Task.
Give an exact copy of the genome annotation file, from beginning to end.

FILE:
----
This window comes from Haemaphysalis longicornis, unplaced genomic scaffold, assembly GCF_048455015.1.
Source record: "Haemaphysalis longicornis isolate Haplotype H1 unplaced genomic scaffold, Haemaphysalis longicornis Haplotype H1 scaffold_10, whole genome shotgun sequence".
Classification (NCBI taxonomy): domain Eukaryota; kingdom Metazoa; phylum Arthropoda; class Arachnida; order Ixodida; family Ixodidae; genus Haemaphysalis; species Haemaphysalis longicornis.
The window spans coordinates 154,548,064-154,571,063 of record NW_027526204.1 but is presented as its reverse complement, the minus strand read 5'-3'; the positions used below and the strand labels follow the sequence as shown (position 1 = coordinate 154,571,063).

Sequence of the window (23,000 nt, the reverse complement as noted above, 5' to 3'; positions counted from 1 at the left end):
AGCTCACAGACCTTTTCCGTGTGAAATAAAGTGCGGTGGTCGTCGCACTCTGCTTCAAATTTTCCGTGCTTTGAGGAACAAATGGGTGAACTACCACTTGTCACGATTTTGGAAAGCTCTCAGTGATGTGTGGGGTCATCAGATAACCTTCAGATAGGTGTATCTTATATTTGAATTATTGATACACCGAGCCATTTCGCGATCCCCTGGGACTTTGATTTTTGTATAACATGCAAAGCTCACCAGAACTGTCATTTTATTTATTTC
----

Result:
This window comes from Haemaphysalis longicornis, unplaced genomic scaffold, assembly GCF_048455015.1.
Source record: "Haemaphysalis longicornis isolate Haplotype H1 unplaced genomic scaffold, Haemaphysalis longicornis Haplotype H1 scaffold_10, whole genome shotgun sequence".
Classification (NCBI taxonomy): domain Eukaryota; kingdom Metazoa; phylum Arthropoda; class Arachnida; order Ixodida; family Ixodidae; genus Haemaphysalis; species Haemaphysalis longicornis.
The window spans coordinates 154,548,064-154,571,063 of record NW_027526204.1 but is presented as its reverse complement, the minus strand read 5'-3'; the positions used below and the strand labels follow the sequence as shown (position 1 = coordinate 154,571,063).

Sequence of the window (23,000 nt, the reverse complement as noted above, 5' to 3'; positions counted from 1 at the left end):
AGCTCACAGACCTTTTCCGTGTGAAATAAAGTGCGGTGGTCGTCGCACTCTGCTTCAAATTTTCCGTGCTTTGAGGAACAAATGGGTGAACTACCACTTGTCACGATTTTGGAAAGCTCTCAGTGATGTGTGGGGTCATCAGATAACCTTCAGATAGGTGTATCTTATATTTGAATTATTGATACACCGAGCCATTTCGCGATCCCCTGGGACTTTGATTTTTGTATAACATGCAAAGCTCACCAGAACTGTCATTTTATTTATTTC